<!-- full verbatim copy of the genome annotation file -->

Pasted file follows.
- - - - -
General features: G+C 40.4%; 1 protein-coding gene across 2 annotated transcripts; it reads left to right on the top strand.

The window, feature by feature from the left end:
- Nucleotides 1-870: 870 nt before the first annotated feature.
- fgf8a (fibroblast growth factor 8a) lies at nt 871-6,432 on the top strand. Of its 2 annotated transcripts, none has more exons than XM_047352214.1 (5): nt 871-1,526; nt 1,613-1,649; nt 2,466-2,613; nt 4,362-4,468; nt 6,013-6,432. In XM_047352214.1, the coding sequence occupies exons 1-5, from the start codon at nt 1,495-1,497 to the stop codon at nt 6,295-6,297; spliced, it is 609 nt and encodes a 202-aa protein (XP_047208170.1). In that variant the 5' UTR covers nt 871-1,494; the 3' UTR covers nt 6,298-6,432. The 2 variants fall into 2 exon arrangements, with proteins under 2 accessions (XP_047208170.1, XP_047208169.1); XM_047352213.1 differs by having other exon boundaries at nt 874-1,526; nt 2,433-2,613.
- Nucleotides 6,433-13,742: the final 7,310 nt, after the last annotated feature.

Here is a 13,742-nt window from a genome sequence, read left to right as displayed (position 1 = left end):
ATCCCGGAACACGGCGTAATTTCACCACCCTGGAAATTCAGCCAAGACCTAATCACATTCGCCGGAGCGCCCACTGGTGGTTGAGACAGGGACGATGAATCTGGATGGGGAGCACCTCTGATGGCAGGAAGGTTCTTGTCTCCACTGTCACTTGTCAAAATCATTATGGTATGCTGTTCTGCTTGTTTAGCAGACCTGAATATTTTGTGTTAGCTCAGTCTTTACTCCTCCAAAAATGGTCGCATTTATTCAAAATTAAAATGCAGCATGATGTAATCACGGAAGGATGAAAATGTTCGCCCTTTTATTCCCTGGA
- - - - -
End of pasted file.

General features: G+C 40.4%; 1 protein-coding gene across 2 annotated transcripts; it reads left to right on the top strand.

The window, feature by feature from the left end:
- Nucleotides 1-870: 870 nt before the first annotated feature.
- fgf8a (fibroblast growth factor 8a) lies at nt 871-6,432 on the top strand. Of its 2 annotated transcripts, none has more exons than XM_047352214.1 (5): nt 871-1,526; nt 1,613-1,649; nt 2,466-2,613; nt 4,362-4,468; nt 6,013-6,432. In XM_047352214.1, the coding sequence occupies exons 1-5, from the start codon at nt 1,495-1,497 to the stop codon at nt 6,295-6,297; spliced, it is 609 nt and encodes a 202-aa protein (XP_047208170.1). In that variant the 5' UTR covers nt 871-1,494; the 3' UTR covers nt 6,298-6,432. The 2 variants fall into 2 exon arrangements, with proteins under 2 accessions (XP_047208170.1, XP_047208169.1); XM_047352213.1 differs by having other exon boundaries at nt 874-1,526; nt 2,433-2,613.
- Nucleotides 6,433-13,742: the final 7,310 nt, after the last annotated feature.

Here is a 13,742-nt window from a genome sequence, read left to right as displayed (position 1 = left end):
ATCCCGGAACACGGCGTAATTTCACCACCCTGGAAATTCAGCCAAGACCTAATCACATTCGCCGGAGCGCCCACTGGTGGTTGAGACAGGGACGATGAATCTGGATGGGGAGCACCTCTGATGGCAGGAAGGTTCTTGTCTCCACTGTCACTTGTCAAAATCATTATGGTATGCTGTTCTGCTTGTTTAGCAGACCTGAATATTTTGTGTTAGCTCAGTCTTTACTCCTCCAAAAATGGTCGCATTTATTCAAAATTAAAATGCAGCATGATGTAATCACGGAAGGATGAAAATGTTCGCCCTTTTATTCCCTGGA